When you discovered your INFJ personality type, you saw that the J at the end stands for "judging." Judging, in this context, is not the same as judgmental. There is, however, one person to whom we tend to be the most judgmental.
Who is that person?
It's true. We judge our actions. We judge our lack of action. Judgment, in this context, looks like having critical thoughts toward yourself. It also looks like having one ideal way of doing something and chastising yourself for not doing it that way. Judgment enters the scene when things aren't done according to the one "right" way. It means things have to be just so, or they're wrong.
Taking notice of what we could do better next time is not inherently wrong. It can become an issue, though, when we stray from simply noting these issues and planning to alter our course next time. It becomes very destructive when we use what went wrong to reinforce a belief about ourselves. In my experience, this type of self-judgment is pervasive among INFJ women.
The destructive power of this kind of self-judgment is neatly packaged in one little idea. This idea is probably not one you express out loud, but you've reinforced it over many years. You may not even be aware that it lies under the surface of many of your thoughts and actions. This idea eats away at your potential. I've heard this idea expressed with various words, but it all boils down to the same core thought: I'm not good enough.
This type of self-judgment denies your worth. It causes you to ask, "What do I have to offer?" or, "Who am I to ask for ____ (a raise/alone time/something just for me/etc.)?" It might make you say, "I should have known better."
Do you have a belief that you're not good enough? You may be able to quickly identify several instances in your life where a belief that you're not good enough impacted your actions (or inaction). If not, take a few minutes to think or write about some of the ways this belief might show up for you. I'll share some examples from my life that might provide a catalyst for your thoughts.
When I first started writing about INFJ-related content, I wondered who would want to read what I had to say.
When I was asked to speak to a group about my accomplishments while working in a previous career, I said "I'm not sure what I'd have to share."
I once spilled a brand new pack of blueberries all over the kitchen floor. I responded with a harsh, "Ugh! Why did you do that? You're so clumsy. You always drop stuff. You should be more careful!"
As you can see, "I'm not good enough" can take many forms. It may look like insecurity, lack of confidence, or just not participating. It may also look like harsh negative self-talk.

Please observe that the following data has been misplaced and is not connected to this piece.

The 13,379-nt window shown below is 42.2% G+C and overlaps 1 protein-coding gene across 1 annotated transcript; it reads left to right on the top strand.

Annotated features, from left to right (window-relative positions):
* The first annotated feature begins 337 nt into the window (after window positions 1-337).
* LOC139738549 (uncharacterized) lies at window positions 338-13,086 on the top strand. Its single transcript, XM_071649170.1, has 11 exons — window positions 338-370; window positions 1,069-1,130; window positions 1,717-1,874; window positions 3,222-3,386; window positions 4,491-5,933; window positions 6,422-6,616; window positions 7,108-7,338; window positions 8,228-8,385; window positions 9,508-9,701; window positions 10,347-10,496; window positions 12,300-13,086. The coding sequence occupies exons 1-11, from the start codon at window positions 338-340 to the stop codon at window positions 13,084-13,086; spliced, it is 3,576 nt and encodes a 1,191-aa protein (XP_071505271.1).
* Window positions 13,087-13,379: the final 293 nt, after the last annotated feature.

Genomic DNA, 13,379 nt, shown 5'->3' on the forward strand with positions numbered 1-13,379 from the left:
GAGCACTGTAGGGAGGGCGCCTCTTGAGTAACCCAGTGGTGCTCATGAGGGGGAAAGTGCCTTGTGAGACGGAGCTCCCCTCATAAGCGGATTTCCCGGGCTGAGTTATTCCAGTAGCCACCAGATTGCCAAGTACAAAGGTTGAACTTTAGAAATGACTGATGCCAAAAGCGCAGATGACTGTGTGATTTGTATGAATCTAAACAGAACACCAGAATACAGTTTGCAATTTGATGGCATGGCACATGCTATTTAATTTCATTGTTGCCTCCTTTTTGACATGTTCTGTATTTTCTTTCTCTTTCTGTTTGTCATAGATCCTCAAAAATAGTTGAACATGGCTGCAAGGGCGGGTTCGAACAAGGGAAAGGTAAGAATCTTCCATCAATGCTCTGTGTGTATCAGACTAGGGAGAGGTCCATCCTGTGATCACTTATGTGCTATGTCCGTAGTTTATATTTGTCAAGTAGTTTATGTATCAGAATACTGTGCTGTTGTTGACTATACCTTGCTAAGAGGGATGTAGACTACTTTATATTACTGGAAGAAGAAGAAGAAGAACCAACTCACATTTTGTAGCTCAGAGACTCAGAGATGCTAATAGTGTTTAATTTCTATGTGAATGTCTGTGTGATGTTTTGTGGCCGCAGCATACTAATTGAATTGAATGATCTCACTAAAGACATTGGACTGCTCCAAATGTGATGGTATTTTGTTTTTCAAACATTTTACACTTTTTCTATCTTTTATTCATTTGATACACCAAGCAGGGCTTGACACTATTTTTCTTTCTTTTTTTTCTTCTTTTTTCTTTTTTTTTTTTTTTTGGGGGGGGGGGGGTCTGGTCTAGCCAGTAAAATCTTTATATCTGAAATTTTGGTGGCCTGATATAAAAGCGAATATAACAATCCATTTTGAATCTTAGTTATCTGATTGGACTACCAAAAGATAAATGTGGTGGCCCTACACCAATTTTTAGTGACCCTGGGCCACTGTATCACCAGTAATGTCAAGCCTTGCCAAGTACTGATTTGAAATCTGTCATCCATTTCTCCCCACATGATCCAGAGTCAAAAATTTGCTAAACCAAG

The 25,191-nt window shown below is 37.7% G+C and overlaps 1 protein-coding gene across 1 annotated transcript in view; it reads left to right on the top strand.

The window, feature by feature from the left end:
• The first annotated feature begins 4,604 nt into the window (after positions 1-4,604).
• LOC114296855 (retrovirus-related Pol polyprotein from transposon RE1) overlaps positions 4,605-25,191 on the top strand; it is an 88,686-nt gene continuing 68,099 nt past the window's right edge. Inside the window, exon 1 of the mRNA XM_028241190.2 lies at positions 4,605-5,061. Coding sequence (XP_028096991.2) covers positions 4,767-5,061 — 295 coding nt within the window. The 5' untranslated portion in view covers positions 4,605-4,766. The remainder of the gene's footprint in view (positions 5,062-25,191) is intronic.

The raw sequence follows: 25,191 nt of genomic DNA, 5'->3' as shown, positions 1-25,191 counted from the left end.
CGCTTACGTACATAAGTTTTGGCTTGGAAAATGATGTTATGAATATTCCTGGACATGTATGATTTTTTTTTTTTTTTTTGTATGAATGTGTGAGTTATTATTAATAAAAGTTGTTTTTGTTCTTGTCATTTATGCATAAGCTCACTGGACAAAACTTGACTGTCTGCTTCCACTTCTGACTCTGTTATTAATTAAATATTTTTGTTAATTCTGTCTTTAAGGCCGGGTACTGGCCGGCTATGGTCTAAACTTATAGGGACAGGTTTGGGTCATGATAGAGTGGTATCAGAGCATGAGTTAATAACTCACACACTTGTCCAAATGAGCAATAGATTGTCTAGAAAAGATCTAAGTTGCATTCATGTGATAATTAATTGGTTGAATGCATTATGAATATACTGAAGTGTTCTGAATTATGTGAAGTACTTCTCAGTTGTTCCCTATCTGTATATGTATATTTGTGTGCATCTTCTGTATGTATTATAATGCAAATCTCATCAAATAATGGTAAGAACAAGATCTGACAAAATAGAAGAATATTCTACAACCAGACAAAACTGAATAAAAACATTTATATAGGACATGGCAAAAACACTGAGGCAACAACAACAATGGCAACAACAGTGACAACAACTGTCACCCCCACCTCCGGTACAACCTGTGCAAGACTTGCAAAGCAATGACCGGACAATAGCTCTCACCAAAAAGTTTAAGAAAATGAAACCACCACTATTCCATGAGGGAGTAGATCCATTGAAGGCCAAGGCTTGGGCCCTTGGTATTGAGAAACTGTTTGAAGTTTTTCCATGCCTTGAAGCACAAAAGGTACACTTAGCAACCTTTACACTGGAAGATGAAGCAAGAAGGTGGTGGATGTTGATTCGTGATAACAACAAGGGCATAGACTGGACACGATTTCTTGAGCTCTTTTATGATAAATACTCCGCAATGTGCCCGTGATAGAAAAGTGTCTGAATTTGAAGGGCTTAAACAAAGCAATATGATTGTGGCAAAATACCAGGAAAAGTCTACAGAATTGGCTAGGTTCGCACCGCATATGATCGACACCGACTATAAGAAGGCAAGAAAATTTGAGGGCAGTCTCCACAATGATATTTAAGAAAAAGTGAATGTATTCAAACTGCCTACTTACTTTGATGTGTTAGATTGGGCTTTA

What form does your version of "I'm not good enough" take?
This belief is reinforced every single time you act from that perspective, whether it's conscious or subconscious. Years or decades of reinforcement create one unshakable belief—but not a belief that's serving you well.
What do you think you could do if you rewrote your "I'm not good enough" script? Think of some specific examples in your life where the "I'm not good enough" script kicks in. What are some new ways you could approach those situations? If you're used to reciting your usual script (I'm not good enough), you won't know what new experiences you could have unless you try something new. If the old way is not getting you where you want to go, what new way are you going to try out?
You could consider the following ideas to begin to reinforce your new belief or approach:
Take notice of your initial thoughts in the moment. If they reinforce the "I'm not good enough script," speak more kindly to yourself. You could say, "I am good" or, "I love myself, just as I am" or "That may not have gone like I wanted it to, but that doesn't change my worth or what I have to offer."
Start each morning by writing out a new belief. This could be something like, "I have more to offer the world than I give myself credit for" or, "I do my best with what I know every day. Each day is an opportunity to learn and grow" or, "I am grateful for who I am" or, "I am wonderful, just as I am right now."
You could end each day with a review (journal, meditation, prayer, audio/video recording/etc.) of how many times you harshly judged yourself and how often you supported who you are today. We're familiar with the idea of forgiving others, but how might you need to forgive yourself?
Remember that it might take time for your new beliefs to take hold. Don't give up if they don't seem to be working after a few tries. Your new beliefs and actions are working to overpower an old belief you've spent many years nurturing (I'm not good enough). Be patient with yourself.
Growing older does seem to lessen this self-judgment for many, but so does a concentrated effort to judge yourself less. The suggestions shown above are ideas to get you started down that path. I've worked on these, too! Just yesterday I dropped another full container of fresh blueberries on the floor. After my initial sigh, a little eye roll, and a smile, I contemplated the 3-second rule (or is it 5-seconds?). Then I got down on the floor to pick them up and simply thought, "These are going to need extra washing."